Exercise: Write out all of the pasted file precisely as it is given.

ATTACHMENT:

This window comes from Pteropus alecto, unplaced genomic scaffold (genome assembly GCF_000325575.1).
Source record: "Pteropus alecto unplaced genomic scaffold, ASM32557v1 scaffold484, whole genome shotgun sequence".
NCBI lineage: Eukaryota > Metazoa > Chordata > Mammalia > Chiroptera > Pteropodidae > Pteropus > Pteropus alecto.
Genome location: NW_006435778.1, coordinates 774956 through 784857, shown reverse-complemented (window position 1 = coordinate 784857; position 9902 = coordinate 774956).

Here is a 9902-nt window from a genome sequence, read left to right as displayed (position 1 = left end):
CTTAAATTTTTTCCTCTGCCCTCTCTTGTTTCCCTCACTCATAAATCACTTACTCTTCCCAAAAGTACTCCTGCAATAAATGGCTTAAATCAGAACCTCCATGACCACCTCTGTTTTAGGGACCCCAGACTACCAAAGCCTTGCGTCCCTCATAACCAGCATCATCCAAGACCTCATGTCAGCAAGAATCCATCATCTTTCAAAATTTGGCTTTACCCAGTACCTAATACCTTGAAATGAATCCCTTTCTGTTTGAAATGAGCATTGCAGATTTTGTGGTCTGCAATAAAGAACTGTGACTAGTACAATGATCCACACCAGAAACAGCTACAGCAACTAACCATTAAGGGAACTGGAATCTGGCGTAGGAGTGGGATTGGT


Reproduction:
This window comes from Pteropus alecto, unplaced genomic scaffold (genome assembly GCF_000325575.1).
Source record: "Pteropus alecto unplaced genomic scaffold, ASM32557v1 scaffold484, whole genome shotgun sequence".
NCBI lineage: Eukaryota > Metazoa > Chordata > Mammalia > Chiroptera > Pteropodidae > Pteropus > Pteropus alecto.
Genome location: NW_006435778.1, coordinates 774956 through 784857, shown reverse-complemented (window position 1 = coordinate 784857; position 9902 = coordinate 774956).

Here is a 9902-nt window from a genome sequence, read left to right as displayed (position 1 = left end):
CTTAAATTTTTTCCTCTGCCCTCTCTTGTTTCCCTCACTCATAAATCACTTACTCTTCCCAAAAGTACTCCTGCAATAAATGGCTTAAATCAGAACCTCCATGACCACCTCTGTTTTAGGGACCCCAGACTACCAAAGCCTTGCGTCCCTCATAACCAGCATCATCCAAGACCTCATGTCAGCAAGAATCCATCATCTTTCAAAATTTGGCTTTACCCAGTACCTAATACCTTGAAATGAATCCCTTTCTGTTTGAAATGAGCATTGCAGATTTTGTGGTCTGCAATAAAGAACTGTGACTAGTACAATGATCCACACCAGAAACAGCTACAGCAACTAACCATTAAGGGAACTGGAATCTGGCGTAGGAGTGGGATTGGT